"The rulers did not always get good fortune from their political choices in terms of popularity"

Analysis. In the face of the Covid-19 pandemic, countries have not been uniformly affected, nor have they made the choice of converging health policies. The political responsibility of the executives has been put to the test to provide appropriate responses and halt the spread of the coronavirus. If to govern is to decide, the rulers have not always taken good fortune from their political choices in terms of popularity.

For several weeks, the political discourse on crisis management has been subject to the daily announcement of a health check. Sometimes more deaths, sometimes fewer hospitalizations. Such figures in turn affect the reception by citizens of the judgment granted to their political leaders. And, overall, the result is clear: the more the health situation deteriorates, the more the management of the crisis by the executive is condemned.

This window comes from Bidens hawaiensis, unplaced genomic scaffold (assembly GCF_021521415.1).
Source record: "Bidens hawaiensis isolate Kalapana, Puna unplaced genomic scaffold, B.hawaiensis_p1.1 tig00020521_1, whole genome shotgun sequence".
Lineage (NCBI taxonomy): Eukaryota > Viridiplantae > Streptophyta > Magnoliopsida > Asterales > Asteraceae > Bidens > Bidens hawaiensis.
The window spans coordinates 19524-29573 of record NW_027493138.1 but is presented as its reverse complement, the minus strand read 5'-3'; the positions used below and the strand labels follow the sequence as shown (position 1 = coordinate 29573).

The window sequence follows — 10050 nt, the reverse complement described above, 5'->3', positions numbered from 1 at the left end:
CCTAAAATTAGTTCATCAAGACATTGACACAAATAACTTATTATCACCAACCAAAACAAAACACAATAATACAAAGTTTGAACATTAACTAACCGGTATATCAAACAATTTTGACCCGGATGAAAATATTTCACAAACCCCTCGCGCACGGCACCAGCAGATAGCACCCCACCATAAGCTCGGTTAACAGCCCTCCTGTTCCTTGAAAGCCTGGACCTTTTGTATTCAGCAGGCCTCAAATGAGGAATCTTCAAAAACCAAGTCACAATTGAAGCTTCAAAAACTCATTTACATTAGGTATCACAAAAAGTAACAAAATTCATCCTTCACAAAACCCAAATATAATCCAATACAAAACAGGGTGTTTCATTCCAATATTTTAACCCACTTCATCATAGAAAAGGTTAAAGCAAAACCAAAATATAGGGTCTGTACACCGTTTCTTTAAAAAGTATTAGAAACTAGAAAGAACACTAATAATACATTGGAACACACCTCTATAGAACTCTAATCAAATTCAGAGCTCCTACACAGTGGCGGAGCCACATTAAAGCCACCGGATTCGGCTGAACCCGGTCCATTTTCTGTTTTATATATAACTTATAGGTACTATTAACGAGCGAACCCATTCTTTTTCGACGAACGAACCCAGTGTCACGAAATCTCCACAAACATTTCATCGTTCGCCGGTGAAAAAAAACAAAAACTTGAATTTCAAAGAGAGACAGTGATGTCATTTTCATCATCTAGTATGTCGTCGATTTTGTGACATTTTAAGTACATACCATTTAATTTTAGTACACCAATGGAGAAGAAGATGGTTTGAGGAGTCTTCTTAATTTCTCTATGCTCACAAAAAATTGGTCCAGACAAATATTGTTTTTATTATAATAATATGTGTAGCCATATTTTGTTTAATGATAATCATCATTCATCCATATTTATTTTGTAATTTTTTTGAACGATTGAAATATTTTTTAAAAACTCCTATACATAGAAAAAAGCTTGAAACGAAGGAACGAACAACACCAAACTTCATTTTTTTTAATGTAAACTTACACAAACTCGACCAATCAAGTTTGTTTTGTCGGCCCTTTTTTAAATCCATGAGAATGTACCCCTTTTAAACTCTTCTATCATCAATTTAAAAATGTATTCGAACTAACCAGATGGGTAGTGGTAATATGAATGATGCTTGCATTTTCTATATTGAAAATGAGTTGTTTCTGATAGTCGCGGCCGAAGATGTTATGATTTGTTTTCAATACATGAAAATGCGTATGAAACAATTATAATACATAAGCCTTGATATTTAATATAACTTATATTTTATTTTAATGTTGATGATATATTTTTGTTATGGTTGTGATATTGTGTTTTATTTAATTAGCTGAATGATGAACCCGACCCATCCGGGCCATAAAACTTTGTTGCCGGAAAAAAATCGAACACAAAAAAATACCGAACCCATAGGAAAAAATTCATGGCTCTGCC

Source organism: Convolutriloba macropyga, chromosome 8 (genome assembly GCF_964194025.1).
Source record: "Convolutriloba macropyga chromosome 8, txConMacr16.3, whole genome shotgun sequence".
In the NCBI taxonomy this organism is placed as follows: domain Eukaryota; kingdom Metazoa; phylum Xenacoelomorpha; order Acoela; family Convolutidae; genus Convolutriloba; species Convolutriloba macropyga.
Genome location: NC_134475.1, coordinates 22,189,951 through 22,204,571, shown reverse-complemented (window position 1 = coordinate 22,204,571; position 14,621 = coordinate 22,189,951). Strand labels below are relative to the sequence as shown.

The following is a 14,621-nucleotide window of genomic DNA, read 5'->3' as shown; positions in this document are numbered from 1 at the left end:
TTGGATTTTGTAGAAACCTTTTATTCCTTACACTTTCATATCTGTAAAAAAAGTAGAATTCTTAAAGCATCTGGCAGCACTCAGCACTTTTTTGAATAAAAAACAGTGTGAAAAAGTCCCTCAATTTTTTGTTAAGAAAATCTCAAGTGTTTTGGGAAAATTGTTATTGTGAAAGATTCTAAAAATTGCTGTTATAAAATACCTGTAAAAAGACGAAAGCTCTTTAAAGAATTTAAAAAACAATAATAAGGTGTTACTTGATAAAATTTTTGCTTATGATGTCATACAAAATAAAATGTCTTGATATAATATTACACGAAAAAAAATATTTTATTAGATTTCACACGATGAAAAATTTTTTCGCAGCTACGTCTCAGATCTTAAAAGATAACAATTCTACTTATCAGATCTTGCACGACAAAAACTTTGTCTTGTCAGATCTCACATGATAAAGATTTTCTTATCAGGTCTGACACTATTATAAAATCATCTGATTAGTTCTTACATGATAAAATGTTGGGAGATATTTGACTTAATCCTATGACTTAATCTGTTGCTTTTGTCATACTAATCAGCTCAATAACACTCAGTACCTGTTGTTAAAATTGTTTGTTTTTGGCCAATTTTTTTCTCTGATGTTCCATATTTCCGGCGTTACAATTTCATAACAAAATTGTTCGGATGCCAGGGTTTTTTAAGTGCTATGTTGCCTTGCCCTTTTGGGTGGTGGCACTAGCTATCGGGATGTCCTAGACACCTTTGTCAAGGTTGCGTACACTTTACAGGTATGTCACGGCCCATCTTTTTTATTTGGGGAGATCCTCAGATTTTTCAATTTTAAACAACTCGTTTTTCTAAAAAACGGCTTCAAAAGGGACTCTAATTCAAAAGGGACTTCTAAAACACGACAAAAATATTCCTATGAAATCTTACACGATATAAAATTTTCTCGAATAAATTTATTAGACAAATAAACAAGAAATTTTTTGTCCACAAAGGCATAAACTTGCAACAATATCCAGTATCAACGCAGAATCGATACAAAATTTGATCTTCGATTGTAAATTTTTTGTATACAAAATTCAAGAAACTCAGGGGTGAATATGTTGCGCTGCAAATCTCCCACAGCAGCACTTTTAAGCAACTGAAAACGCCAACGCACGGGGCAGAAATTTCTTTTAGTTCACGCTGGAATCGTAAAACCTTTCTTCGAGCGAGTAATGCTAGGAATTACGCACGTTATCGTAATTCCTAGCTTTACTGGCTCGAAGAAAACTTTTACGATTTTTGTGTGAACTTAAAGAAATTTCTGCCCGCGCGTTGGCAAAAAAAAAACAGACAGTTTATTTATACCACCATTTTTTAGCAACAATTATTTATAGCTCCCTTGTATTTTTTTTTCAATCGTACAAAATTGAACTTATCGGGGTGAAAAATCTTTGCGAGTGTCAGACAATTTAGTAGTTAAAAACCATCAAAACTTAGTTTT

In our comparative and longitudinal survey covering eight countries to date, satisfaction with the way governments have coped with coronavirus ranges from double to double: in France, it is at its minimum level (38%) , in other countries, such as New Zealand (91%) or Austria (84%), it peaks. Significant levels of support are also found in Australia (80%) and Germany (74%). They differ from Great Britain (61%) and Italy (55%), where satisfaction remains the majority although more limited.

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Conversely, the United States (47%) joins France as the only two cases where the government does not have majority approval on the capacity to manage such a health crisis. The rallying time enjoyed by executives at the start of an exogenous crisis has already passed.

Citizens hold their executive accountable

The citizens' assessment of their government's action is strongly associated with the intensity of the health crisis, measured by the change in the mortality rate of Covid-19 per 100,000 people, two days before the start of our two waves of interrogation (March 23 and 24, April 15 and 16). The more the mortality rate increases, the more the satisfaction degrades.

France and Italy, the countries in which the mortality rate increased the most, + 22.2 and + 21.5 respectively, share the largest decline in government assessment, respectively – 12 and – 11 points. Conversely, when the increase in the death rate is low (Germany, Austria) or zero (Australia, New Zealand), the assessment of the executive evolves positively.

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